"It's been a thumbs-up in the market. We've had some good success, both domestically and internationally. We just bring a different perspective and a different approach to this market that it hasn't seen before. The factory-direct method, I'm not saying that's a bad method, but we have a different approach. The service commitment and the parts commitment that we have made, both at our headquarters in Pella and also in the field, is a new wrinkle. In this industry, downtime is not acceptable. You cannot have this amount of money tied up into a machine, this amount of money tied up into a product underneath the ground, and afford to be down. That's our separating factor; that's what we're exposing, that's what we're chasing. When you experience a problem, you have these nearly 200 locations around the world to go to for help."
At Ditch Witch, the HDD product offering remains focused on the utility and underground markets with compact, Mach 1 and All Terrain product families. This year, in response to market demands, the company introduced its most powerful HDD model yet. The JT100 Mach 1, rated at 100,000 pounds of pullback, is based on the platform of the model it replaces — the 80,000-pound rated JT8020.
"Typically in that size class, they always want more," says Levings, "and some jobs were actually designed for and specified for a '100,000-pound unit.' The 8020 customers could actually do the job, but they didn't meet the spec. This gives them more flexibility. It gives them a machine in the size of an 8020, but with the power of a 100,000-pound unit.
"It is a more powerful machine; it is not a bigger machine," he emphasizes. "It does weigh a little bit more, but the physical dimensions are not bigger."
"What allowed us to go to the 100,000-pound on the same platform was the rack-and-pinion was heavy enough and the components were strong enough. We've always had the platform there to take the pullback. When we redesigned it and designed for the rack-and-pinion thrust and pullback drive, it allowed us to move on up into that 100,000-pound rating."
While extending Ditch Witch product use for existing customers, the 268-horsepower JT100 also serves contractors "doing pipelining type work and larger sewer and water projects who felt like they needed that 100,000 pounds of pullback," says Levings. "This let's us reach up into that market more effectively.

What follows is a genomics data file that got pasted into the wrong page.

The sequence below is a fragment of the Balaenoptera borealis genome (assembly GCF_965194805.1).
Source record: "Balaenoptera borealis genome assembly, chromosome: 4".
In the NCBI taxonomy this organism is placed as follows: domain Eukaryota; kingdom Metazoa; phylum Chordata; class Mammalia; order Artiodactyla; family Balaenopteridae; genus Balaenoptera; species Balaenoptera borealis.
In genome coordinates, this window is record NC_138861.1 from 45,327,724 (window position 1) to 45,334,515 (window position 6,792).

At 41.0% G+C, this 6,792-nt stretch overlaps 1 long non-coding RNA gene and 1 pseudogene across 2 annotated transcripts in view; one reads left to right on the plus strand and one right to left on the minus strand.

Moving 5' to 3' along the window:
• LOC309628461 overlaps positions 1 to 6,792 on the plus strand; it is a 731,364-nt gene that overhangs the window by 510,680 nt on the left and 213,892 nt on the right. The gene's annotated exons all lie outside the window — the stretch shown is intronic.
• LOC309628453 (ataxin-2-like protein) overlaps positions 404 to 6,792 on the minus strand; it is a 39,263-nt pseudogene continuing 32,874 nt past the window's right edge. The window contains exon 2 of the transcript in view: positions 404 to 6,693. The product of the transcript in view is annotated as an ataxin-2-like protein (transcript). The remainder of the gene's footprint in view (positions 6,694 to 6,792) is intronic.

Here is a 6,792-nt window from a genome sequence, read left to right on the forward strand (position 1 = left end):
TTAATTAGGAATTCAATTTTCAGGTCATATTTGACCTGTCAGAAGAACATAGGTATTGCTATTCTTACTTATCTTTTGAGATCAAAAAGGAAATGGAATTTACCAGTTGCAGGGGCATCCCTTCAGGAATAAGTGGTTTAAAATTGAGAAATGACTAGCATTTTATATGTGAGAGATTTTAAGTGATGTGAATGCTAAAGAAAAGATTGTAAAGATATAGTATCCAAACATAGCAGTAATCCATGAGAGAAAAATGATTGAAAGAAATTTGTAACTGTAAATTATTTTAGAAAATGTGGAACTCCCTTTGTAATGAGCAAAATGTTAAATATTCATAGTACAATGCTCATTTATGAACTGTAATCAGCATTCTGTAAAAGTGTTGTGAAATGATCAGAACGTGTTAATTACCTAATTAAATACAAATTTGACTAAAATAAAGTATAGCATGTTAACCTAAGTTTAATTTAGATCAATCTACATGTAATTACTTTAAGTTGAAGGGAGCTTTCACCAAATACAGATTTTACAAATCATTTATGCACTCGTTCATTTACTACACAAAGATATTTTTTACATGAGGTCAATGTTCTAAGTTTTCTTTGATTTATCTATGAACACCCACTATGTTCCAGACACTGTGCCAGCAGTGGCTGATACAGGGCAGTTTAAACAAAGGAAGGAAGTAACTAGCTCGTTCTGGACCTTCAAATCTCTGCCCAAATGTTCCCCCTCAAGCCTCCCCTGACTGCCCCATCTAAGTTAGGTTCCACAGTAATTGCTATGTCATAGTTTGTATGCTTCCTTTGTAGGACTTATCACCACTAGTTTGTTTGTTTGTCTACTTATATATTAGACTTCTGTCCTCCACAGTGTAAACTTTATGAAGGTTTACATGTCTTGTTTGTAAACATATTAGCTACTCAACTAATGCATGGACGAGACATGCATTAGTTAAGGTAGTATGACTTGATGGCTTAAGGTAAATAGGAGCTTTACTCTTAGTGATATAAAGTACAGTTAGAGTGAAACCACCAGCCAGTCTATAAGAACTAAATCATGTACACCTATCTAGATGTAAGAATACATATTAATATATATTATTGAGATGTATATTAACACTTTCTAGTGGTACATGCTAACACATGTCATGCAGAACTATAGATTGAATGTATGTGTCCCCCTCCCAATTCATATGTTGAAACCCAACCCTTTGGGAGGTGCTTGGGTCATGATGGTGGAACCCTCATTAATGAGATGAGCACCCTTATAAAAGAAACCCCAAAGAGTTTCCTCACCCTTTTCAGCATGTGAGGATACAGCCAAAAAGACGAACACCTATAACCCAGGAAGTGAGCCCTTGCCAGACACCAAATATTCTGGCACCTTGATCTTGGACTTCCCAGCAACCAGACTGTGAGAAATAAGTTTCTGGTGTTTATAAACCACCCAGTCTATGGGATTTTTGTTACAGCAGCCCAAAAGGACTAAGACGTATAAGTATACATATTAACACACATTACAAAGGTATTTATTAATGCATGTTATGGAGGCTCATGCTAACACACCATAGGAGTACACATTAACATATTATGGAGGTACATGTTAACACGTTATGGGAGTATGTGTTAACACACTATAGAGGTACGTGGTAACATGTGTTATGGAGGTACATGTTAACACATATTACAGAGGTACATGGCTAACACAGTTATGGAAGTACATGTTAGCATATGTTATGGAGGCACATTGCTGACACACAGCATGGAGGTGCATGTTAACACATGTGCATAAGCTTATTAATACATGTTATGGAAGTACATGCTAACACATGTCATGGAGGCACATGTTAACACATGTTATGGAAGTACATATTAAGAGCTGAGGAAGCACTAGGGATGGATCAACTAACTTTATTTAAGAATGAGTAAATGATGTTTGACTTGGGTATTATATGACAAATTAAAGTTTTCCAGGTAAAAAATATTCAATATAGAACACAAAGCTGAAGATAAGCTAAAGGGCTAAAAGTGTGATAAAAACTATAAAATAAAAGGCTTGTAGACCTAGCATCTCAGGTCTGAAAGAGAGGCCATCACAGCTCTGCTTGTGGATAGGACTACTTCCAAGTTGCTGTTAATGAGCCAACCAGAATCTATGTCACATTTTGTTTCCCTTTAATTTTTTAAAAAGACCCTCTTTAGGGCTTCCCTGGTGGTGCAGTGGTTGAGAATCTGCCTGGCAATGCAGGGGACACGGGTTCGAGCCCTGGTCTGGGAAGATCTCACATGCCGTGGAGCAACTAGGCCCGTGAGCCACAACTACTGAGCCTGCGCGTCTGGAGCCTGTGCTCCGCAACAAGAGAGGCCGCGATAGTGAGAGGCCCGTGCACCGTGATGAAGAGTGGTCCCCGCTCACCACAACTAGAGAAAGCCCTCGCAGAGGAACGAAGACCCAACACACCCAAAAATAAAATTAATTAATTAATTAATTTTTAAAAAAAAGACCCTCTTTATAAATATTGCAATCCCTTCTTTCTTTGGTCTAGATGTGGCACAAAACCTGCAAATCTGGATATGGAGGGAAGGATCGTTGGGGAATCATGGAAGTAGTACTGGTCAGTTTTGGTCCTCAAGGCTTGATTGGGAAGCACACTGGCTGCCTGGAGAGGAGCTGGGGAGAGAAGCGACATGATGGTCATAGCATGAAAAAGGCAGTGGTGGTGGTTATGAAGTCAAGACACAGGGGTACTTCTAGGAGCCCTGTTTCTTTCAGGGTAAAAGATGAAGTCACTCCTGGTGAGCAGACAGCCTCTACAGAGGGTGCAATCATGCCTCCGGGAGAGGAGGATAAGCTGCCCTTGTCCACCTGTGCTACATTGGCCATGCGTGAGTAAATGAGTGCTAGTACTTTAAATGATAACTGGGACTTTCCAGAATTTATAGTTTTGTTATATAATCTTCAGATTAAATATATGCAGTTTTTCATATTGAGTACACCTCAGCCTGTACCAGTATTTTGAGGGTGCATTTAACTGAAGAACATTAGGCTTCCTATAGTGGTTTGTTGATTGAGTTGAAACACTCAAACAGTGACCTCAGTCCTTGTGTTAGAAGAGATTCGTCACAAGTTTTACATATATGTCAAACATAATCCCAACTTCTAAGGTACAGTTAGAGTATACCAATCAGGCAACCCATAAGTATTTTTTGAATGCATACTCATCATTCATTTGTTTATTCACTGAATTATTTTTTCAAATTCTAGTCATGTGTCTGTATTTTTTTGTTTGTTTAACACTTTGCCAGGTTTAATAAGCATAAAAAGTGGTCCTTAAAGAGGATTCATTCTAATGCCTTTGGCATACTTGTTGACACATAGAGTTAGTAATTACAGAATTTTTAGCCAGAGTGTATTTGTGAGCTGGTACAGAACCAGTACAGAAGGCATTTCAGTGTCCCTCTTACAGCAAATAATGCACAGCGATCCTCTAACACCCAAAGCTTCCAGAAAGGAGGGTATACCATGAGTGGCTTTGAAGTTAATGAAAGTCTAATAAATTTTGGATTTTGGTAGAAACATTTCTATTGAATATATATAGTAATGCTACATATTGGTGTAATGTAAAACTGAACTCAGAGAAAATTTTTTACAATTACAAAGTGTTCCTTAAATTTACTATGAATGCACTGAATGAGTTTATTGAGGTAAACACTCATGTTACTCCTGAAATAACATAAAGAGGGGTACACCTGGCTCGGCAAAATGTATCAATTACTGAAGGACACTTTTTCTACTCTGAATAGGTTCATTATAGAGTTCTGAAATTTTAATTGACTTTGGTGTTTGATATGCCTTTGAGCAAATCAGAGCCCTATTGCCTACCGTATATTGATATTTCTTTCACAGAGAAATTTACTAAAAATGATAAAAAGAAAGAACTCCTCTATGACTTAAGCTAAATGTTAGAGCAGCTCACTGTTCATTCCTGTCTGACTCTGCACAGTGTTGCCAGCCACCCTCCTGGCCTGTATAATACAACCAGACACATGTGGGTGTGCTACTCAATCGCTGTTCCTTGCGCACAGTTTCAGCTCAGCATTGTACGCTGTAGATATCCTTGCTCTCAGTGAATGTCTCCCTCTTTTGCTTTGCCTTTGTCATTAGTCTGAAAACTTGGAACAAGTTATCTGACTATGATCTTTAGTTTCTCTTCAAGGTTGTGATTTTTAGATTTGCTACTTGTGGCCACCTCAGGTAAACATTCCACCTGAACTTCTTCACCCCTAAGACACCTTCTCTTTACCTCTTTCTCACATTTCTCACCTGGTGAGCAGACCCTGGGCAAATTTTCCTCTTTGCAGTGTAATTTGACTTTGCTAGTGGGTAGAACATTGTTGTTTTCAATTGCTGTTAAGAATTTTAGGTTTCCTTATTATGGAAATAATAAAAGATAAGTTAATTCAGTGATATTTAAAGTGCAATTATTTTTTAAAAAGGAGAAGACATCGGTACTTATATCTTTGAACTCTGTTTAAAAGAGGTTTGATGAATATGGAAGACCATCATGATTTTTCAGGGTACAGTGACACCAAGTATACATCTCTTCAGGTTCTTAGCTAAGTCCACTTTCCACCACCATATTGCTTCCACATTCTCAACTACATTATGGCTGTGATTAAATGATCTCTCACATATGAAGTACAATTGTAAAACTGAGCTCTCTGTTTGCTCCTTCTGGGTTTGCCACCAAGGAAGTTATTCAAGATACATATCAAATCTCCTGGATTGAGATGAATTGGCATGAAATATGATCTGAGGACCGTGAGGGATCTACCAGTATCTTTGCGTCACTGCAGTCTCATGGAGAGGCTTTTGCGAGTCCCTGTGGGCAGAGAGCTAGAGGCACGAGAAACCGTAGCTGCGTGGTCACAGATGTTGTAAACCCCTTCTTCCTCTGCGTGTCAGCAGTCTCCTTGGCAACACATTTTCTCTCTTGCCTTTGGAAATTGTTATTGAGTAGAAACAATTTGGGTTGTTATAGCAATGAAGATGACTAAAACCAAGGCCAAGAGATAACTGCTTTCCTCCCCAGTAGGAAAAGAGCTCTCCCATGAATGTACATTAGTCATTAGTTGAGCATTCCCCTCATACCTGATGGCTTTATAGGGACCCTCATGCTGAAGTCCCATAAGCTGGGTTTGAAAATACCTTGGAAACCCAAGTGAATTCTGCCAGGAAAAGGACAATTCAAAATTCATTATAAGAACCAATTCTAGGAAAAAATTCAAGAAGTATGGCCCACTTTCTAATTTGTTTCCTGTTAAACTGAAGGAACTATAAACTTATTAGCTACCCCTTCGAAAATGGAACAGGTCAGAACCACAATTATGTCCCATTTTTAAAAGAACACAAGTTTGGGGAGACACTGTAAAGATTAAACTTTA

"The 100 is unique . . . for the unit size that it is. I guess the thing that makes it stick out the most is the amount of available horsepower and power that it has, and that translates into productivity. We constantly hear from our end-users that they have used about all brands, but they have never run one quite like the JT100."
Following the industry shift from chain-and-sprocket thrust drive allowed Ditch Witch to offer a more powerful HDD on an existing platform. The JT100 has a heavy-duty, double rack-and-pinion thrust drive.
"Chains served the industry well, but we recognized that a rack-and-pinion system boosted longevity and it was quieter," says Levings.
In the Ditch Witch HDD product lines, only the smallest compact unit has a chain-and-sprocket thrust drive system. The All Terrain version of the 40,000-pound rated JT4020, which uses a two-pipe rock-drilling system, was upgraded to include a rack-and-pinion system in the past two years.
HDD markets, as reflected in product-line upgrades in various size classes, have been asking for more punch. But, at the top end, the industry's biggest models, although adding in number, remain rated at or just above the million-pound mark in maximum pullback. Recently joining the ranks is Barbco with its BD-1MM TR rated at one million pounds. American Augers tops the group with the DD-1100 at 1.1 million pounds.
"I am starting to hear requests to go bigger, to push the limit," says Vermeer's Heinen. "Whatever somebody has the benchmark set at, always the question's going to be asked, 'Can I have the next one bigger?' Part of that is being driven by specs of the jobs; part of that is being driven by contractors wanting to offer the most power. Because of the customer request for longer installations and larger diameter that contribute to the requirement for bigger machine, I see it growing . . . I definitely see it growing."
|The Cost of Ownership|
|Maximum Pullback||List Price||*Hourly Rate|
|* Hourly rate represents the monthly ownership costs divided by 176, plus operating costs. Adjusted operating unit prices used in the calculation are diesel fuel at $2.60 per gallon, mechanic's wage at $46.29 per hour, and money costs at 5.75 percent.|
|Source: EquipmentWatch.com , phone 800/669-3282|
|20,001 – 30,000 lb.||$216,980||$86.67|
|30,001 – 50,000 lb.||$249,408||$107.21|
|50,001 – 70,000 lb.||$351,663||$138.36|
|70,001 lb. and up||$558,429||$205.67|
|Horizontal Directional Drill Specifications|
|Model||Maximum Pullback (lb.)||Maximum Thrust (lb.)||Max. Rotational Torque (lb.-ft.)||Mounting||Engine Model||Gross Engine Output (hp)||Operating Weight (lb.)|
|Source: Spec-Check.com Xpanded Specs (as of July / 09)|
|Robbins HDD UNI 24x40||24,000||24,000||4,000||Track||John Deere n/a||125||14,000|
|Vermeer D24x40 Series II||24,000||24,000||4,000||Track||John Deere 4045HF275||125||14,690|
|Ditch Witch JT3020 All Terrain||30,000||16,500||4,000||Track||Cummins QSB4.5||148||22,200|
|Ditch Witch JT3020 Mach 1||30,000||24,800||4,000||Track||Cummins QSB4.5||148||22,300|
|Astec DD-3238||32,000||32,000||3,800||Track||John Deere 4045T||125||n/a|
|TT Technologies Grundodrill 15X||33,000||33,000||3,100||Track||Hatz 4L41C||68||n/a|
|Robbins HDD UNI 36x50||36,000||36,000||5,000||Track||John Deere n/a||140||14,000|
|Vermeer D36x50 Series II||36,000||36,000||4,995||Track||John Deere 4045H||140||16,200|